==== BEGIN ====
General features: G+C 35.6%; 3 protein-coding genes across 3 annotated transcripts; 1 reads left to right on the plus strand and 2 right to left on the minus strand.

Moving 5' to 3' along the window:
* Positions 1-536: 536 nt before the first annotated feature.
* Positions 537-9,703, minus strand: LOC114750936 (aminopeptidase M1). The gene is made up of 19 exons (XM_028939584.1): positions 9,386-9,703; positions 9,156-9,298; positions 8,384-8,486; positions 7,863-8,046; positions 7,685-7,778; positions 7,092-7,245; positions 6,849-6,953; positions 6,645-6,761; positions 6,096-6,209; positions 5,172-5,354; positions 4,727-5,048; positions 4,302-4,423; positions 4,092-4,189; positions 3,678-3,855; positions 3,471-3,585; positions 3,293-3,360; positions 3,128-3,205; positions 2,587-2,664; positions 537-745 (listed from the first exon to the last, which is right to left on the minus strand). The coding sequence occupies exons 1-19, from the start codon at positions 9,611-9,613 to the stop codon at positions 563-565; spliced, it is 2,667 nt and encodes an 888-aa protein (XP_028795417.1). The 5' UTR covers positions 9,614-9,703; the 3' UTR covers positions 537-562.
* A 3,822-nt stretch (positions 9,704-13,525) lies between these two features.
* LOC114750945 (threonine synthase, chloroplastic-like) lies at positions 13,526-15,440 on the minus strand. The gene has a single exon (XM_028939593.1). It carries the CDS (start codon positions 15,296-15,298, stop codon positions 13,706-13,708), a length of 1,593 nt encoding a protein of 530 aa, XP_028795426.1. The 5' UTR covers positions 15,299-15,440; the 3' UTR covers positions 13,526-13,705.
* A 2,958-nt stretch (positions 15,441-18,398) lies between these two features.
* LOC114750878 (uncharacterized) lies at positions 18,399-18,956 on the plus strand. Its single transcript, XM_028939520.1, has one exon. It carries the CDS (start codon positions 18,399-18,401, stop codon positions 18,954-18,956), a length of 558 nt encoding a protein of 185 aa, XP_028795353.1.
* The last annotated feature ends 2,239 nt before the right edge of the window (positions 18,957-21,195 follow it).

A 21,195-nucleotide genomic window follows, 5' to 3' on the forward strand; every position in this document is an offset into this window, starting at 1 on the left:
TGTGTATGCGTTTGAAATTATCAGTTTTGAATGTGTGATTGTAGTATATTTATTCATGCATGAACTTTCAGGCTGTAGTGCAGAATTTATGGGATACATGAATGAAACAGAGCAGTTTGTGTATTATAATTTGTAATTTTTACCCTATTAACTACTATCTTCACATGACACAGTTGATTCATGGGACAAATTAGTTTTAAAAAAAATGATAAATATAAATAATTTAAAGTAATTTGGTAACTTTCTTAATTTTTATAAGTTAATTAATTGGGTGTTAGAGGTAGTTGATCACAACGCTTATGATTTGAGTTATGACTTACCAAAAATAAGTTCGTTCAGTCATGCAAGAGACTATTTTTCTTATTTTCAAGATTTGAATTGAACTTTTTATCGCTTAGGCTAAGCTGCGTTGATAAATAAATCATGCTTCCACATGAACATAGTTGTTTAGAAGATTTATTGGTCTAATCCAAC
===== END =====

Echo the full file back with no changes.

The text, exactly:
General features: G+C 35.6%; 3 protein-coding genes across 3 annotated transcripts; 1 reads left to right on the plus strand and 2 right to left on the minus strand.

Moving 5' to 3' along the window:
* Positions 1-536: 536 nt before the first annotated feature.
* Positions 537-9,703, minus strand: LOC114750936 (aminopeptidase M1). The gene is made up of 19 exons (XM_028939584.1): positions 9,386-9,703; positions 9,156-9,298; positions 8,384-8,486; positions 7,863-8,046; positions 7,685-7,778; positions 7,092-7,245; positions 6,849-6,953; positions 6,645-6,761; positions 6,096-6,209; positions 5,172-5,354; positions 4,727-5,048; positions 4,302-4,423; positions 4,092-4,189; positions 3,678-3,855; positions 3,471-3,585; positions 3,293-3,360; positions 3,128-3,205; positions 2,587-2,664; positions 537-745 (listed from the first exon to the last, which is right to left on the minus strand). The coding sequence occupies exons 1-19, from the start codon at positions 9,611-9,613 to the stop codon at positions 563-565; spliced, it is 2,667 nt and encodes an 888-aa protein (XP_028795417.1). The 5' UTR covers positions 9,614-9,703; the 3' UTR covers positions 537-562.
* A 3,822-nt stretch (positions 9,704-13,525) lies between these two features.
* LOC114750945 (threonine synthase, chloroplastic-like) lies at positions 13,526-15,440 on the minus strand. The gene has a single exon (XM_028939593.1). It carries the CDS (start codon positions 15,296-15,298, stop codon positions 13,706-13,708), a length of 1,593 nt encoding a protein of 530 aa, XP_028795426.1. The 5' UTR covers positions 15,299-15,440; the 3' UTR covers positions 13,526-13,705.
* A 2,958-nt stretch (positions 15,441-18,398) lies between these two features.
* LOC114750878 (uncharacterized) lies at positions 18,399-18,956 on the plus strand. Its single transcript, XM_028939520.1, has one exon. It carries the CDS (start codon positions 18,399-18,401, stop codon positions 18,954-18,956), a length of 558 nt encoding a protein of 185 aa, XP_028795353.1.
* The last annotated feature ends 2,239 nt before the right edge of the window (positions 18,957-21,195 follow it).

A 21,195-nucleotide genomic window follows, 5' to 3' on the forward strand; every position in this document is an offset into this window, starting at 1 on the left:
TGTGTATGCGTTTGAAATTATCAGTTTTGAATGTGTGATTGTAGTATATTTATTCATGCATGAACTTTCAGGCTGTAGTGCAGAATTTATGGGATACATGAATGAAACAGAGCAGTTTGTGTATTATAATTTGTAATTTTTACCCTATTAACTACTATCTTCACATGACACAGTTGATTCATGGGACAAATTAGTTTTAAAAAAAATGATAAATATAAATAATTTAAAGTAATTTGGTAACTTTCTTAATTTTTATAAGTTAATTAATTGGGTGTTAGAGGTAGTTGATCACAACGCTTATGATTTGAGTTATGACTTACCAAAAATAAGTTCGTTCAGTCATGCAAGAGACTATTTTTCTTATTTTCAAGATTTGAATTGAACTTTTTATCGCTTAGGCTAAGCTGCGTTGATAAATAAATCATGCTTCCACATGAACATAGTTGTTTAGAAGATTTATTGGTCTAATCCAAC